FRIENDSWOOD — With his business in Washington done until January, U.S. Sen. Ted Cruz, R-Texas, made a stop in Galveston County on Wednesday for a round-table discussion with local government and business leaders.
Cruz met for about an hour with about 25 people in the back meeting room of a Friendswood bank. Among the people inside were Galveston Mayor Lewis Rosen, League City Mayor Tim Paulissen, County Judge Mark Henry and representatives from the ports of Galveston and Texas City and the Galveston Chamber of Commerce.
The meeting was part of a series of meetings Cruz has been having around the state.
“The message you hear in Galveston County is the same as the message I’m hearing all over the state, which is that the top priority for Texas is restoring economic growth and jobs,” Cruz said.
Though the meeting was ostensibly about Cruz being able to hear about local issues, the senator kept most of his comments during a media session to the topic that has gained him the most attention in his short time in Washington — his opposition to the Affordable Care Act.
“ObamaCare is the single biggest job-killer in the country,” Cruz said. “Seeing the disaster that is rolling out, I think it is the essence of pragmatism to acknowledge this thing isn’t working. Let’s start over.”
Cruz did note there are issues particular to the Houston-Galveston area, such as hurricane preparedness, that merit specific attention.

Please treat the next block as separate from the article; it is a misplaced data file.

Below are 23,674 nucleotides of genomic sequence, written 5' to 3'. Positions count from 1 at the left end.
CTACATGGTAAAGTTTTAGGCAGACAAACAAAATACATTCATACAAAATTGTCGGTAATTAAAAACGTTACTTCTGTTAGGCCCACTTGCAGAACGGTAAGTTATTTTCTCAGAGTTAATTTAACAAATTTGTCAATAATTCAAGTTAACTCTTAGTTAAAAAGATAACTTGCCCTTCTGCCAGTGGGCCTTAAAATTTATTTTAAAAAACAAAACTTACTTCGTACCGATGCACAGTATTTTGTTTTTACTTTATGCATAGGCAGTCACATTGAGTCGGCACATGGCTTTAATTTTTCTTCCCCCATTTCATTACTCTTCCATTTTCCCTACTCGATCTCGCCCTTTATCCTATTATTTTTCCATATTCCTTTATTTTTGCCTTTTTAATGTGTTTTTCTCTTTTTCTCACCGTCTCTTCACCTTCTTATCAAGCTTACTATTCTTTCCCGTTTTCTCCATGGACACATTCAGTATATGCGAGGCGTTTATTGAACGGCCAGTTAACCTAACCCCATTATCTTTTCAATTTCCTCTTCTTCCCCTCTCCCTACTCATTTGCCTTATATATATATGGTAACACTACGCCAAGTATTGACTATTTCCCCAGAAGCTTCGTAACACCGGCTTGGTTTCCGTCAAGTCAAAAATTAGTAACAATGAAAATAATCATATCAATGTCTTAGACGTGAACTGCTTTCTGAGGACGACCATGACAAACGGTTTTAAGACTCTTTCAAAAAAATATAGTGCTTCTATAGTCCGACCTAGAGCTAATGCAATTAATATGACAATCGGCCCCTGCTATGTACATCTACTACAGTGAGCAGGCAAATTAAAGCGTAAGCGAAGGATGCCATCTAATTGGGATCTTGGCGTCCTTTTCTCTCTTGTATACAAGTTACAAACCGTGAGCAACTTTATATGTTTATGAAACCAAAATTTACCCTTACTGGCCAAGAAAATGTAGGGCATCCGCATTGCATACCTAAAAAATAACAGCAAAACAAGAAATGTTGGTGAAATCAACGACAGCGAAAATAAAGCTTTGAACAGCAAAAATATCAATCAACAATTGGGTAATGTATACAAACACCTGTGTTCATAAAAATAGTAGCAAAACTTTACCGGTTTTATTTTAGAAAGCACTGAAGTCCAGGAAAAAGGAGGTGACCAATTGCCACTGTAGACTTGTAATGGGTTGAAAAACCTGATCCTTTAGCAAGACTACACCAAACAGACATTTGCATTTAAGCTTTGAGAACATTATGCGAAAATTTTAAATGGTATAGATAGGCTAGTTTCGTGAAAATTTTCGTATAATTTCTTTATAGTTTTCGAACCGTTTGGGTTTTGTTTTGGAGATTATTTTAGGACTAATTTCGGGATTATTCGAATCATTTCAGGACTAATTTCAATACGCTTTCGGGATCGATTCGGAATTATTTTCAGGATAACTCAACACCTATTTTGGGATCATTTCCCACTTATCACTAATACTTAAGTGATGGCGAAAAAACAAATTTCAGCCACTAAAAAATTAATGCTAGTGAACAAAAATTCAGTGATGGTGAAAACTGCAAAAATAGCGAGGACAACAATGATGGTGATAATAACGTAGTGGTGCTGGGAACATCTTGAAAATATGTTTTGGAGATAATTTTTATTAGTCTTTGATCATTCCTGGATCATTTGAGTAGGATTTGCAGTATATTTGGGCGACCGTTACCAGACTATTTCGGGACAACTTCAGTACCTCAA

Cruz declined to throw his support behind a specific flood mitigation project, such as the proposed island-based flood barrier known as the Ike Dike.
“It’s an issue that merits careful consideration,” Cruz said. “My office is engaged in ongoing discussions with local leaders, examining the project and examining the best ways to move forward.”
Though reporters were not permitted to observe the discussion, the leaders in attendance said afterward they used their time with Cruz to call attention to local issues.
Rosen said, in addition to the Ike Dike, he asked Cruz to consider the issues surrounding the Biggert-Waters flood insurance act and the Pelican Island Bridge.
Henry said that with another debt ceiling fight in Washington approaching in January and with it the threat of another government shutdown, the conversation also briefly turned to the fate of the thousands of federal and privately contracted employee who work at Johnson Space Center.
“We don’t think that a government shutdown is helpful to our area,” Henry said. “It puts a lot of people, especially at NASA, out of work, and they don’t get paid necessarily for not being there.”